Future Ethics
Rate it:
Open Preview
Read between December 09, 2018 - January 15, 2019
5%
Flag icon
Design is applied ethics. Sometimes this connection is obvious: if you design razor wire, you’re saying that anyone who tries to contravene someone else’s right to private property should be injured. But whatever the medium or material, every act of design is a statement about the future. Design changes how we see the world and how we can act within it; design turns beliefs about how we should live into objects and environments people will use and inhabit.
5%
Flag icon
A market that ethically self-corrects requires perfect information and full agreement on what’s right and wrong.
5%
Flag icon
The general public has no idea what sorts of unwelcome acts are happening inside their gadgets. The idea of market self-correction is a fantasy.
6%
Flag icon
When you invent the ship, you also invent the shipwreck; when you invent the plane you also invent the plane crash; and when you invent electricity, you invent electrocution... Every technology carries its own negativity, which is invented at the same time as technical progress.2
6%
Flag icon
According to the law of unintended consequences, there will always be outcomes we overlook, but unintended does not mean unforeseeable. We can – and must – try to anticipate and mitigate the worst potential consequences.
6%
Flag icon
Unintended consequences affect familiar people in unknown ways, while externalities happen to people we’ve ignored. In other words, we overlook unintended consequences by not looking deeply enough, but we miss externalities because we were looking in the wrong places.
7%
Flag icon
We badly need an expanded concept of justice and fairness that takes mortgaging the future into account.
8%
Flag icon
Data always looks backward, meaning historical prejudice is frozen into a training corpus.
8%
Flag icon
A team is only as trustworthy as its sleaziest partner. Build on a vulnerable platform, lock yourself into a disreputable social network, or share data with an abusive advertiser, and you will rightly bear some blame.
9%
Flag icon
Convinced that technology is neutral and objective, we mistakenly assumed bias was impossible; concerned only with the productivity of the primary user, we overlooked impacts on wider society.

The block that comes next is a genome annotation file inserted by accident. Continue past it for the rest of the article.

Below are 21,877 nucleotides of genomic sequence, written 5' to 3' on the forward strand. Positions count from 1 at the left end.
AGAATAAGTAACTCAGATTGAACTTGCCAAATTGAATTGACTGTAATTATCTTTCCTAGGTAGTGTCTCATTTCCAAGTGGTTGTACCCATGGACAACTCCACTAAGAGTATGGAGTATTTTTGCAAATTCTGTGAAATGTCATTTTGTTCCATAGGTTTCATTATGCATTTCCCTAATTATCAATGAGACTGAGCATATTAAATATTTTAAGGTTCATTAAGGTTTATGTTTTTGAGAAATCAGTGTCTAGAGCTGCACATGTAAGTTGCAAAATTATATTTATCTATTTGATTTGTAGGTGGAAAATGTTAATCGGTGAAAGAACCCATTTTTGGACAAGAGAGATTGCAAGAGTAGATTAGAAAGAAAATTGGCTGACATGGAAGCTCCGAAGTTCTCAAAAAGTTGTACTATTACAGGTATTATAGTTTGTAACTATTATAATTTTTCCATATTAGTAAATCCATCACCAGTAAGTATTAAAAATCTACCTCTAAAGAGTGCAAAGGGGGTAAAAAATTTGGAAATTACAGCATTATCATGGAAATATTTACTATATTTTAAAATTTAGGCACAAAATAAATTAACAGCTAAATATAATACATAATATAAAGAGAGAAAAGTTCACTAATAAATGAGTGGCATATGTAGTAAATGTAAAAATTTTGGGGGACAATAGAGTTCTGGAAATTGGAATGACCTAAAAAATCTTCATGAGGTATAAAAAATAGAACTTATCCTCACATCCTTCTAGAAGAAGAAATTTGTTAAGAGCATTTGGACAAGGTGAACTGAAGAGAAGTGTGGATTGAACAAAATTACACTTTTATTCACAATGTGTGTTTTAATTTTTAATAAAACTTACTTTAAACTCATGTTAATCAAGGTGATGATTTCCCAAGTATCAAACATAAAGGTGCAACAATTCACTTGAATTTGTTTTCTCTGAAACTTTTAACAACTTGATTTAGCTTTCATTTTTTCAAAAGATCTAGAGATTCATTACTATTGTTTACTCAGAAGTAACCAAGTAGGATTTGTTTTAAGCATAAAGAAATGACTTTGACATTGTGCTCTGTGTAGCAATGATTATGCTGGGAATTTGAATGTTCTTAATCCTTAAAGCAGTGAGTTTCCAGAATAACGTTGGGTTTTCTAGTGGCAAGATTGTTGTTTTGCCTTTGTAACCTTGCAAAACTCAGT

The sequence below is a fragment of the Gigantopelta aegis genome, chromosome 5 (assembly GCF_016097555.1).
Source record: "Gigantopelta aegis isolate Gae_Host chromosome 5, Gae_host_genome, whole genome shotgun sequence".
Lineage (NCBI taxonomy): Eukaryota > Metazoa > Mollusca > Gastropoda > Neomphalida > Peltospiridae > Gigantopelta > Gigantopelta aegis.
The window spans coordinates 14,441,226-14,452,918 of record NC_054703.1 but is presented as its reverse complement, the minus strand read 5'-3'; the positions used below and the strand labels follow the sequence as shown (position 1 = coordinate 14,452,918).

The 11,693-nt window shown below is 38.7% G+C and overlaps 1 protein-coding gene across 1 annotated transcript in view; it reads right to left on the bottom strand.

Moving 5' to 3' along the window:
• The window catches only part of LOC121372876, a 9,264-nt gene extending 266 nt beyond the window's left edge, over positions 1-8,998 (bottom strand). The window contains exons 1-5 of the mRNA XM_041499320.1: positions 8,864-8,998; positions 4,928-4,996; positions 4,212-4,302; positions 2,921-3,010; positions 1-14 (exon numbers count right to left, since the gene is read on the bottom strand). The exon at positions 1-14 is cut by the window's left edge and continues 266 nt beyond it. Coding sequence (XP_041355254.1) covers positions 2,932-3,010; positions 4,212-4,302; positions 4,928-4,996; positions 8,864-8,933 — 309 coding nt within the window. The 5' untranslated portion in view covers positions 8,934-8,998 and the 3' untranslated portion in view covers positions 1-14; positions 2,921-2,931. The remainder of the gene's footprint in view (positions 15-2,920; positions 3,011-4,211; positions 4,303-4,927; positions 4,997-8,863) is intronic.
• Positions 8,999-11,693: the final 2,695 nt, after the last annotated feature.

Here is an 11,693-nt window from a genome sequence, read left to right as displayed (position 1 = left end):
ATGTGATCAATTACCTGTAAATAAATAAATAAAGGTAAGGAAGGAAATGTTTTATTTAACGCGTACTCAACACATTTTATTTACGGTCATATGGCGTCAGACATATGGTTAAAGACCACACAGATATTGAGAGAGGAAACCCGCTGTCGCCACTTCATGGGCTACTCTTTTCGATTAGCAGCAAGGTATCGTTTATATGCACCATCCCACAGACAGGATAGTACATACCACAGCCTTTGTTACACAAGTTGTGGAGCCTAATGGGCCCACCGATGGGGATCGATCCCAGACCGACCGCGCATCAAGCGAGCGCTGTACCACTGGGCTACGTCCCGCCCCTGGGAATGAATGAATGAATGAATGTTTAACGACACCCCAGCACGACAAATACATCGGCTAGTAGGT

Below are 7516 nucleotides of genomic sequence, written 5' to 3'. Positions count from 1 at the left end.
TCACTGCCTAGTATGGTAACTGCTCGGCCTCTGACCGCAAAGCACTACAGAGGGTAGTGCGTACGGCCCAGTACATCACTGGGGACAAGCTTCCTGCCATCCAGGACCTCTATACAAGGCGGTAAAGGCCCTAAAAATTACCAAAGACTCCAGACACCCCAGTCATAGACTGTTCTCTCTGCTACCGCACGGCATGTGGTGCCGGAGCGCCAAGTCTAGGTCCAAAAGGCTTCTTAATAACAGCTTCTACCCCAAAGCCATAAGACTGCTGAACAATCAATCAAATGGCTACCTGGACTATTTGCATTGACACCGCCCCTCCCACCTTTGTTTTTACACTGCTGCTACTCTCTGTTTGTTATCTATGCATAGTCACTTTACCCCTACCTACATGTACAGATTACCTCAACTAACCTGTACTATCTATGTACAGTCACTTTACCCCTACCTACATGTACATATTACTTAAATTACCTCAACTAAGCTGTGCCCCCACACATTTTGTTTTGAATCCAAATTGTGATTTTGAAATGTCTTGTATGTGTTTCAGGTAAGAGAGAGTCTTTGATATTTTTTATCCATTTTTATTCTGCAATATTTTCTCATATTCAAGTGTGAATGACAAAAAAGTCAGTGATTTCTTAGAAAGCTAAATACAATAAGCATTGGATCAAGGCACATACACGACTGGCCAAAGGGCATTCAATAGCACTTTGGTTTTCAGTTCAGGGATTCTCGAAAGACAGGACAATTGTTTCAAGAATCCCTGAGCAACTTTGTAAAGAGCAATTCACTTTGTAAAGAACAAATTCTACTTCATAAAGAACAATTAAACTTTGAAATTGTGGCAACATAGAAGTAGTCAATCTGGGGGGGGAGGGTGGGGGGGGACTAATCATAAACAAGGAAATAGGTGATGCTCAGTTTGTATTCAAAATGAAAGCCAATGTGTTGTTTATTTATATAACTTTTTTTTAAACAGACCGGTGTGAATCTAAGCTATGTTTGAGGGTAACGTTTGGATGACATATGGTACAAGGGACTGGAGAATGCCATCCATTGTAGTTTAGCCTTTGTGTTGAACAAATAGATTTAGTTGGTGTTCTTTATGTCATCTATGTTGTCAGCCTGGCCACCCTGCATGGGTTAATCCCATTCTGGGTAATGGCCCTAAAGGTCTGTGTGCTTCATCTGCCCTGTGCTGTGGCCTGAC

16%
Flag icon
Strong core values and design principles taken to heart are powerful tie-breakers for ethical dilemmas:
16%
Flag icon
‘Make it easy for users’ is a platitude, not a design principle; the opposite would be absurd.
17%
Flag icon
Homogenous teams tend to focus on the potential upsides of their work for people like them, and are blind to the problems they could inflict on a wider audience. The same divisions that pervade today’s world are seen and even amplified in today’s tech industry.
19%
Flag icon
The modern adage ‘If you’re not paying for the product, you are the product being sold’ is facile. It implies that paying with attention is less ethical than paying with cash, a discriminatory position that suggests the poor are somehow less deserving of technology than the rich.
19%
Flag icon
the average American spends 3.1 hours on a mobile device each day, compared to just eighteen minutes in 2008,
22%
Flag icon
With persuasive content tailored to the individual and delivered on a personal device, it will be harder to unify in opposition, and authorities will struggle to take corrective action.
23%
Flag icon
The golden rule’s biggest flaw is its egocentrism. It encourages everyone to see themselves as the ideal ethical arbiter, whether their interests align with others’ or not.
25%
Flag icon
Users don’t care whether we intend harm or not; they care whether we cause harm.
25%
Flag icon
What if everyone did what I’m about to do? This simplified version of Kant’s most important theory26 is an invaluable ethical prompt for technologists.
27%
Flag icon
We use our phones 150 times a day;
35%
Flag icon
seeing ethics as just another equation to be solved is a sad, solutionist point of view. It ignores the most important parts of ethics: dialogue, consensus, resolve.
38%
Flag icon
‘Those who cannot perceive the network cannot act effectively within it, and are powerless.’
40%
Flag icon
The idea of privacy as a luxury good should worry us, since it helps only the already powerful.
44%
Flag icon
major speech recognition platforms have accuracy above 95%.
44%
Flag icon
In 2017, security researchers revealed they’d discovered 234 Android apps ‘constantly listening for ultrasonic beacons in the background without the user’s knowledge’;5 two years prior, Samsung admitted their smart TVs were sharing audio with unnamed third parties.
50%
Flag icon
Technologists have a responsibility to help people form accurate mental models of changing technologies.
53%
Flag icon
even in the face of tax cuts the tech giants hold immense cash reserves offshore, beyond the grasp of authorities. This clear evasion of social contract duties goes sadly unpunished: monopolistic power makes it easier to dodge your end of the deal.
55%
Flag icon
As an entry point to thinking about virtue, we can apply another ethical test: would I be happy for my decision to appear on the front page of tomorrow’s news?
63%
Flag icon
Former NSA and CIA director Michael Hayden is on record: ‘We kill people based on metadata.’
65%
Flag icon
Russia also has autonomous intentions, with Vladimir Putin saying ‘Whoever becomes the leader in [AI] will become the ruler of the world.’
70%
Flag icon
In total, 70% of global internet traffic is routed through Loudoun County, Virginia,
70%
Flag icon
saving to a local hard drive uses around one-millionth of the energy of saving the same file to cloud storage.
71%
Flag icon
‘There is no word for “nature” in my language. “Nature” in English seems to refer to that which is separate from human beings. It is a distinction we don’t recognize.’